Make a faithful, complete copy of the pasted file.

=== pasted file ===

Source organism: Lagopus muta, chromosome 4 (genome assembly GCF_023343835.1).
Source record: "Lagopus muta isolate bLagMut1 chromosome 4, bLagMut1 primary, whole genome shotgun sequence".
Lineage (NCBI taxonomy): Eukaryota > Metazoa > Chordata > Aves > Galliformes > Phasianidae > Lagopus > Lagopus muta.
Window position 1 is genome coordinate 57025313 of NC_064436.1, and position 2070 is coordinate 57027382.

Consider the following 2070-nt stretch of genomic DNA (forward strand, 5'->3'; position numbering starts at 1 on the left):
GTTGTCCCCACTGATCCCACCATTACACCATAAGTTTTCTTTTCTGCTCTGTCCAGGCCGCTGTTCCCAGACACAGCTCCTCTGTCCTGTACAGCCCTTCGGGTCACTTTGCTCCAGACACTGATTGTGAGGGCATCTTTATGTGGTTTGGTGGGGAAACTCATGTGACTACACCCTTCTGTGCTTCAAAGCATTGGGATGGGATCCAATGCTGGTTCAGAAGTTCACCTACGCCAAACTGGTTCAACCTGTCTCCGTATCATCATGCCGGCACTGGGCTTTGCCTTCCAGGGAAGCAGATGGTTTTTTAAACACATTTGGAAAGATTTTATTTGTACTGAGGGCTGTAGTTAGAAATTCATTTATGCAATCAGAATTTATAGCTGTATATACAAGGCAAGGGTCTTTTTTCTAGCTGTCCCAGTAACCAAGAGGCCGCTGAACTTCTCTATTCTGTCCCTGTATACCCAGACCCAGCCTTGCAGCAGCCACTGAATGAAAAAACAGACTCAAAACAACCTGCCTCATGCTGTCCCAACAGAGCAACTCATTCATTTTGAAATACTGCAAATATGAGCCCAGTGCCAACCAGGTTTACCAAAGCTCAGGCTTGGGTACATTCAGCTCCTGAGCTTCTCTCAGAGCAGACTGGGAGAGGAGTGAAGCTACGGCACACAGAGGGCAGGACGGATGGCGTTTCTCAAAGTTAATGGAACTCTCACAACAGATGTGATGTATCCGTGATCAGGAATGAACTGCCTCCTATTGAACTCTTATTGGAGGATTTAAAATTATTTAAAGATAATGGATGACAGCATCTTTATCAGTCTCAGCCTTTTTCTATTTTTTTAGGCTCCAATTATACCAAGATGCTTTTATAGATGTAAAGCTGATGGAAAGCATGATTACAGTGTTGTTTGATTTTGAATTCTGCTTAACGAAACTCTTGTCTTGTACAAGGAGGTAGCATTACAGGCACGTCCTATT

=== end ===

Source organism: Lagopus muta, chromosome 4 (genome assembly GCF_023343835.1).
Source record: "Lagopus muta isolate bLagMut1 chromosome 4, bLagMut1 primary, whole genome shotgun sequence".
Lineage (NCBI taxonomy): Eukaryota > Metazoa > Chordata > Aves > Galliformes > Phasianidae > Lagopus > Lagopus muta.
Window position 1 is genome coordinate 57025313 of NC_064436.1, and position 2070 is coordinate 57027382.

Consider the following 2070-nt stretch of genomic DNA (forward strand, 5'->3'; position numbering starts at 1 on the left):
GTTGTCCCCACTGATCCCACCATTACACCATAAGTTTTCTTTTCTGCTCTGTCCAGGCCGCTGTTCCCAGACACAGCTCCTCTGTCCTGTACAGCCCTTCGGGTCACTTTGCTCCAGACACTGATTGTGAGGGCATCTTTATGTGGTTTGGTGGGGAAACTCATGTGACTACACCCTTCTGTGCTTCAAAGCATTGGGATGGGATCCAATGCTGGTTCAGAAGTTCACCTACGCCAAACTGGTTCAACCTGTCTCCGTATCATCATGCCGGCACTGGGCTTTGCCTTCCAGGGAAGCAGATGGTTTTTTAAACACATTTGGAAAGATTTTATTTGTACTGAGGGCTGTAGTTAGAAATTCATTTATGCAATCAGAATTTATAGCTGTATATACAAGGCAAGGGTCTTTTTTCTAGCTGTCCCAGTAACCAAGAGGCCGCTGAACTTCTCTATTCTGTCCCTGTATACCCAGACCCAGCCTTGCAGCAGCCACTGAATGAAAAAACAGACTCAAAACAACCTGCCTCATGCTGTCCCAACAGAGCAACTCATTCATTTTGAAATACTGCAAATATGAGCCCAGTGCCAACCAGGTTTACCAAAGCTCAGGCTTGGGTACATTCAGCTCCTGAGCTTCTCTCAGAGCAGACTGGGAGAGGAGTGAAGCTACGGCACACAGAGGGCAGGACGGATGGCGTTTCTCAAAGTTAATGGAACTCTCACAACAGATGTGATGTATCCGTGATCAGGAATGAACTGCCTCCTATTGAACTCTTATTGGAGGATTTAAAATTATTTAAAGATAATGGATGACAGCATCTTTATCAGTCTCAGCCTTTTTCTATTTTTTTAGGCTCCAATTATACCAAGATGCTTTTATAGATGTAAAGCTGATGGAAAGCATGATTACAGTGTTGTTTGATTTTGAATTCTGCTTAACGAAACTCTTGTCTTGTACAAGGAGGTAGCATTACAGGCACGTCCTATT